Lessons from 56 years of living

Note to students. When my son turned 13 I asked the influential men in his life to give him some advice. This is what they came up with

Embrace your imperfection.  Go bowling once in a while just so you know that you’re not good at everything.

When you go away to college walk right past the guys offering you a sweatshirt to sign up for a credit card.

It’s OK to be alone sometimes (except in the carpool lane).

Life is too short to eat at Carl’s junior. Open your yelp app and find the best local restaurant and order what’s most popular. It will be better than the western bacon cheeseburger

Ask your parents opinions about important decisions.  Yes, they are hopelessly uncool, but they are both smart people and they believe in you more than any other two people in the entire world

Dating the prettiest girl in the room isn’t always the smartest idea – unless your mother or my wife is reading this.

Be nice to animals. Especially chicken, steak and bacon.

There will always be someone taller, faster, stronger, smarter, richer, funnier and better looking. That shouldn’t stop us from being friends.

Put your phone in your pocket as you walk between classes.  If you don’t you might miss the girl of your dreams and/or a lamppost.

Always order the small beverage at an all-you-can-drink place. It’s ALL YOU CAN DRINK.

Be on the lookout for someone to encourage

Years ago my wife was gone speaking at some women’s retreat so I took my kids to TGI Fridays. During our visit we got a waitress who was really attentive. She went out of her way to make our visit a great one. So, just before we left, I asked her if I could see the manager. That kinda freaked her out, and understandably so. We all know what it means when someone asks for a manager. They expect whining. In a few minutes a manager with a similarly stunned look came to my table expecting to hear my complaint. But rather than complaining, I went on and on about how great our waitress was. I took the time to encourage her.

I drove away and I was feeling really good about myself. “Jack, you’re such a great guy. What an encourager.” I was patting myself on the back pretty good when I suddenly realized that I was so impressed with myself that I had forgotten to give her a tip. I stiffed her. I know that waitress must have been thinking “Let me tell you were you can put your compliment.” I had to make the walk of shame to go back in and leave a tip.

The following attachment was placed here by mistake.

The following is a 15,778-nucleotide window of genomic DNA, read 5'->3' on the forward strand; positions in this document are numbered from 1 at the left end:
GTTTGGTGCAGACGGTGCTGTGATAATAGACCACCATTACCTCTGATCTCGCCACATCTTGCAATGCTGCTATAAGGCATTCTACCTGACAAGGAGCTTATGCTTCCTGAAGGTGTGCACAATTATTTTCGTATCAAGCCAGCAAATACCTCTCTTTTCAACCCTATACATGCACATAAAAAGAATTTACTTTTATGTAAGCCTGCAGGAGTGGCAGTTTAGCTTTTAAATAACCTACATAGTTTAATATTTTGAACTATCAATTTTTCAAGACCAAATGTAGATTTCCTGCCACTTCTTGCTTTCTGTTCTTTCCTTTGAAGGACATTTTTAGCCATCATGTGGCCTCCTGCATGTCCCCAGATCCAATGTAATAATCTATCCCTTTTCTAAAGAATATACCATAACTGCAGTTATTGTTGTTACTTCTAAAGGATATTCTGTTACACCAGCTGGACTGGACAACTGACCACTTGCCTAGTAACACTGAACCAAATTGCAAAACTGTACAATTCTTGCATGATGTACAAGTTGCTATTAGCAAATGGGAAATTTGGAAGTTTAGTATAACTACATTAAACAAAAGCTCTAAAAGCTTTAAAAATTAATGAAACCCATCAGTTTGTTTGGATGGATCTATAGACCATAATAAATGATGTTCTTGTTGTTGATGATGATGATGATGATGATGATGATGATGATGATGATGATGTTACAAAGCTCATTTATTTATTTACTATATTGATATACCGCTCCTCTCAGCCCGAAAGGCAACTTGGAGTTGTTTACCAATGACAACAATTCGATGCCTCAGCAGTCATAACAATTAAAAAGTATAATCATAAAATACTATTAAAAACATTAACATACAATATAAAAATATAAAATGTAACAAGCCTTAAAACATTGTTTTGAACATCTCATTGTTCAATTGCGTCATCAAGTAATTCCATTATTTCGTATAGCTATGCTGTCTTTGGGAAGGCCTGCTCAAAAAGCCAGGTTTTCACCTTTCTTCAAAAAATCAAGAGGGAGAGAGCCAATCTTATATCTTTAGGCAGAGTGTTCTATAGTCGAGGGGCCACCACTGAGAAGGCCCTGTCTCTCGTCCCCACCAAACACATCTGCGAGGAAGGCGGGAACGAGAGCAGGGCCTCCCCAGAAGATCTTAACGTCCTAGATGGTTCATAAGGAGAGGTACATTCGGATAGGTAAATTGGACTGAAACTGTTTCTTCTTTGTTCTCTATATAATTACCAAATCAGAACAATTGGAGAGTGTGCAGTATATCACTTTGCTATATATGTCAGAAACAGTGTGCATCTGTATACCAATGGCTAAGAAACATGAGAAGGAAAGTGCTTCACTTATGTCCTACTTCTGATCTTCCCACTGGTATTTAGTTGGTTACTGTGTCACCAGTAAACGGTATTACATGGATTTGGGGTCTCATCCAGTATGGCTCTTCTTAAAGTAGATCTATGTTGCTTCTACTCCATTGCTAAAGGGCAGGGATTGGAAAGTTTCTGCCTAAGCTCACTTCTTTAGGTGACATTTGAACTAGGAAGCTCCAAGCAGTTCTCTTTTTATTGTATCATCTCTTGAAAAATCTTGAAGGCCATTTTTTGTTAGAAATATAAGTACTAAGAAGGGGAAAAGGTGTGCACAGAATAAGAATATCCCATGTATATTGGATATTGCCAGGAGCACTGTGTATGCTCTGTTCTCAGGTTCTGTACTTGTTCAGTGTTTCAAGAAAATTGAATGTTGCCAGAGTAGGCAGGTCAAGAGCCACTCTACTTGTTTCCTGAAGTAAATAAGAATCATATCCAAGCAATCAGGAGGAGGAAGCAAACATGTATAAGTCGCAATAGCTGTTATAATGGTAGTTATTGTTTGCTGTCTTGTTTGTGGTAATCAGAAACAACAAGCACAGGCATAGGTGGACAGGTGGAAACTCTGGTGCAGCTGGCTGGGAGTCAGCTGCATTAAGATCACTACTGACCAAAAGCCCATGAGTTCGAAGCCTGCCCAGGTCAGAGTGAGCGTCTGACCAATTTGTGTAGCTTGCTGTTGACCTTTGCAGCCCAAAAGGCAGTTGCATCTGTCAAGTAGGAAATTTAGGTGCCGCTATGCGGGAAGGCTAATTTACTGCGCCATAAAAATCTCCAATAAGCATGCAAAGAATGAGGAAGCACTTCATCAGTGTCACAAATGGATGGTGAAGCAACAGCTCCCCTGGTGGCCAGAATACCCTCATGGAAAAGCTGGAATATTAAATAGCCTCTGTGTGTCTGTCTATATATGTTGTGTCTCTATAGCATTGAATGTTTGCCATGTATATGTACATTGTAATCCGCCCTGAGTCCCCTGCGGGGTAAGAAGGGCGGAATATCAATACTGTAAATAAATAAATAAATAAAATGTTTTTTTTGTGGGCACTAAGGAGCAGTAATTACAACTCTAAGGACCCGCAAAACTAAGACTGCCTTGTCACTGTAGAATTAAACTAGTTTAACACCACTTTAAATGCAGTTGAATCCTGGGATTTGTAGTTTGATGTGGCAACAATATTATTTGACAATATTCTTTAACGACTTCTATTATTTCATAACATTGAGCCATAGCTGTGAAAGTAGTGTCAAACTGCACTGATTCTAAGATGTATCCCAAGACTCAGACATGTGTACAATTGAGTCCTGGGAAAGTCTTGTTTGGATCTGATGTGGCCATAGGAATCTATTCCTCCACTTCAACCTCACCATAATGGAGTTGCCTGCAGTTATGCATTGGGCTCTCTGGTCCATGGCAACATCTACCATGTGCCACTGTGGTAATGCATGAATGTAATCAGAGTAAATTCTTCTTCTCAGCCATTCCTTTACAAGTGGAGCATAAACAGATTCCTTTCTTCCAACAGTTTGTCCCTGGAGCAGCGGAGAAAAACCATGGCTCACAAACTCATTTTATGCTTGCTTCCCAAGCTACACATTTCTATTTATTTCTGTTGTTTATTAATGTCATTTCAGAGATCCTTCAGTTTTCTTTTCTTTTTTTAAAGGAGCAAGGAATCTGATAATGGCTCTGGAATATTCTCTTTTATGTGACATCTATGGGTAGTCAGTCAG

It’s on us to be on the lookout for people doing good

We pursue the things which make for peace and the building up of one another. Romans 14:19

Mark Twain said, “I can live for a week off one good compliment.”
William James, the father of modern psychology, said, “The deepest principle in human nature is the craving to be appreciated.”
George Adams said, “Encouragement is the oxygen of the soul.”

We are drawn to environments of acceptance, Andy Stanley

Several years ago when I was just starting out in youth ministry, I had a kid in my youth group that I’ll never forget. He was a great kid, but what I remember the most was that he had the squeakest voice I’d ever heard. He used to talk like this. He had Peter Brady voice, but he had it all the time. As a youth pastor, I wanted to be sensitive to this kid, so I tried to overlook his shortcoming. However, I was at a ball game with Chris and some other kids when one, insensitive kid said, “So Chris, whats wrong with your voice.” He told me a story I would never forget. He said that in junior high he was on the baseball team and before practice the team would warm up on the field by running around the track. Chris was faster than the rest of the team so he raced ahead. Unfortunately he did not see the steel cable that had been set up to keep motorcycles off the field. Chris ran into the cable at full force and the cable hit him across the neck. His vocal chords were damaged and doctors thought he might always talk like that. Let me ask you a question. If you knew Chris, would you see his potential. Would you see him through the eyes of God and realize that the skies the limit? That’s what God calls us to, because he’s capable of anything. After I left that youth group I heard a stories about Chris. When he was in high school he got a cold and things went from bad to worse. He lost his voice completely. When he got over the cold, however, his squeakly voice had been replaced by a big, booming voice. Several years after that Chris graduated with a degree in, get this, sports broadcasting. He was one of only a handful of students chosen to work on an announcers team at the Olympics.